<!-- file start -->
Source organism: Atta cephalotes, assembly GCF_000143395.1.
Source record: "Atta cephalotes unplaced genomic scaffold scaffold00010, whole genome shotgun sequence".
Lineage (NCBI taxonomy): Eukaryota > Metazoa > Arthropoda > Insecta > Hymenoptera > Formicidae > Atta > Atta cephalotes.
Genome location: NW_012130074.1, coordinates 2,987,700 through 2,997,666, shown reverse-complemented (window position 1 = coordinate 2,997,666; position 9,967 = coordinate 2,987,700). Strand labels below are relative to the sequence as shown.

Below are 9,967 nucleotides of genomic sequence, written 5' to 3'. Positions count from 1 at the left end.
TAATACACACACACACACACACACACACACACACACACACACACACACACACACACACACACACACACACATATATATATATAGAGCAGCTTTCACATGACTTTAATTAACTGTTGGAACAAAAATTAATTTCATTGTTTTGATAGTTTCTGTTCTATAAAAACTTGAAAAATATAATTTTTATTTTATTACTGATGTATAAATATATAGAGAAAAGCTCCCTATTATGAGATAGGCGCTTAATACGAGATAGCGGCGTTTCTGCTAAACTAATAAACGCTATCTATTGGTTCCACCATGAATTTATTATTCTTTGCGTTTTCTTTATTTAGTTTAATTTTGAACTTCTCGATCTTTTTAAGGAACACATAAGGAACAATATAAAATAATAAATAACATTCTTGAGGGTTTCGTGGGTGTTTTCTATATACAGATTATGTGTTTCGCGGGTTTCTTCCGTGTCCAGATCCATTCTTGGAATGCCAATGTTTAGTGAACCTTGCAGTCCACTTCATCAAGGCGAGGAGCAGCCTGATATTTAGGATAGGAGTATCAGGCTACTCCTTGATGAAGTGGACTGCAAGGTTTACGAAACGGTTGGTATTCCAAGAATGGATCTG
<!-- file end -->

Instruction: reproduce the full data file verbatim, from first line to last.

Source organism: Atta cephalotes, assembly GCF_000143395.1.
Source record: "Atta cephalotes unplaced genomic scaffold scaffold00010, whole genome shotgun sequence".
Lineage (NCBI taxonomy): Eukaryota > Metazoa > Arthropoda > Insecta > Hymenoptera > Formicidae > Atta > Atta cephalotes.
Genome location: NW_012130074.1, coordinates 2,987,700 through 2,997,666, shown reverse-complemented (window position 1 = coordinate 2,997,666; position 9,967 = coordinate 2,987,700). Strand labels below are relative to the sequence as shown.

Below are 9,967 nucleotides of genomic sequence, written 5' to 3'. Positions count from 1 at the left end.
TAATACACACACACACACACACACACACACACACACACACACACACACACACACACACACACACACACACATATATATATATAGAGCAGCTTTCACATGACTTTAATTAACTGTTGGAACAAAAATTAATTTCATTGTTTTGATAGTTTCTGTTCTATAAAAACTTGAAAAATATAATTTTTATTTTATTACTGATGTATAAATATATAGAGAAAAGCTCCCTATTATGAGATAGGCGCTTAATACGAGATAGCGGCGTTTCTGCTAAACTAATAAACGCTATCTATTGGTTCCACCATGAATTTATTATTCTTTGCGTTTTCTTTATTTAGTTTAATTTTGAACTTCTCGATCTTTTTAAGGAACACATAAGGAACAATATAAAATAATAAATAACATTCTTGAGGGTTTCGTGGGTGTTTTCTATATACAGATTATGTGTTTCGCGGGTTTCTTCCGTGTCCAGATCCATTCTTGGAATGCCAATGTTTAGTGAACCTTGCAGTCCACTTCATCAAGGCGAGGAGCAGCCTGATATTTAGGATAGGAGTATCAGGCTACTCCTTGATGAAGTGGACTGCAAGGTTTACGAAACGGTTGGTATTCCAAGAATGGATCTG